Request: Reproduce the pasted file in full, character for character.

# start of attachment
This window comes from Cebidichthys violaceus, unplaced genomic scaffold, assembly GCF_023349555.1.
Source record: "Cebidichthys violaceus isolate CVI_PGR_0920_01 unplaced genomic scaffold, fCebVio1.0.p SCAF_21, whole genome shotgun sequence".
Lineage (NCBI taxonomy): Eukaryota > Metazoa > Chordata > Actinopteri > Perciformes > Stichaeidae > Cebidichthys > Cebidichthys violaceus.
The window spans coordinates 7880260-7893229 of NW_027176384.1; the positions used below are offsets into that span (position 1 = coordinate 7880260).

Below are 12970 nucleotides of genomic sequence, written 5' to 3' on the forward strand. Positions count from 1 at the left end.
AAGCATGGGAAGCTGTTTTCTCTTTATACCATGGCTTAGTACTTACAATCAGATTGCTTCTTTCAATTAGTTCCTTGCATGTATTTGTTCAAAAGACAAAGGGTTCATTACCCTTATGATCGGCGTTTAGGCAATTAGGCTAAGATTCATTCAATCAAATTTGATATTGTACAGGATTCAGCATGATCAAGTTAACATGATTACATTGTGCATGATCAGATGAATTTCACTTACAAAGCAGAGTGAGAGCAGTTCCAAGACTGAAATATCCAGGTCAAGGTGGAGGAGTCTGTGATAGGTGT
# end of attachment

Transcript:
This window comes from Cebidichthys violaceus, unplaced genomic scaffold, assembly GCF_023349555.1.
Source record: "Cebidichthys violaceus isolate CVI_PGR_0920_01 unplaced genomic scaffold, fCebVio1.0.p SCAF_21, whole genome shotgun sequence".
Lineage (NCBI taxonomy): Eukaryota > Metazoa > Chordata > Actinopteri > Perciformes > Stichaeidae > Cebidichthys > Cebidichthys violaceus.
The window spans coordinates 7880260-7893229 of NW_027176384.1; the positions used below are offsets into that span (position 1 = coordinate 7880260).

Below are 12970 nucleotides of genomic sequence, written 5' to 3' on the forward strand. Positions count from 1 at the left end.
AAGCATGGGAAGCTGTTTTCTCTTTATACCATGGCTTAGTACTTACAATCAGATTGCTTCTTTCAATTAGTTCCTTGCATGTATTTGTTCAAAAGACAAAGGGTTCATTACCCTTATGATCGGCGTTTAGGCAATTAGGCTAAGATTCATTCAATCAAATTTGATATTGTACAGGATTCAGCATGATCAAGTTAACATGATTACATTGTGCATGATCAGATGAATTTCACTTACAAAGCAGAGTGAGAGCAGTTCCAAGACTGAAATATCCAGGTCAAGGTGGAGGAGTCTGTGATAGGTGT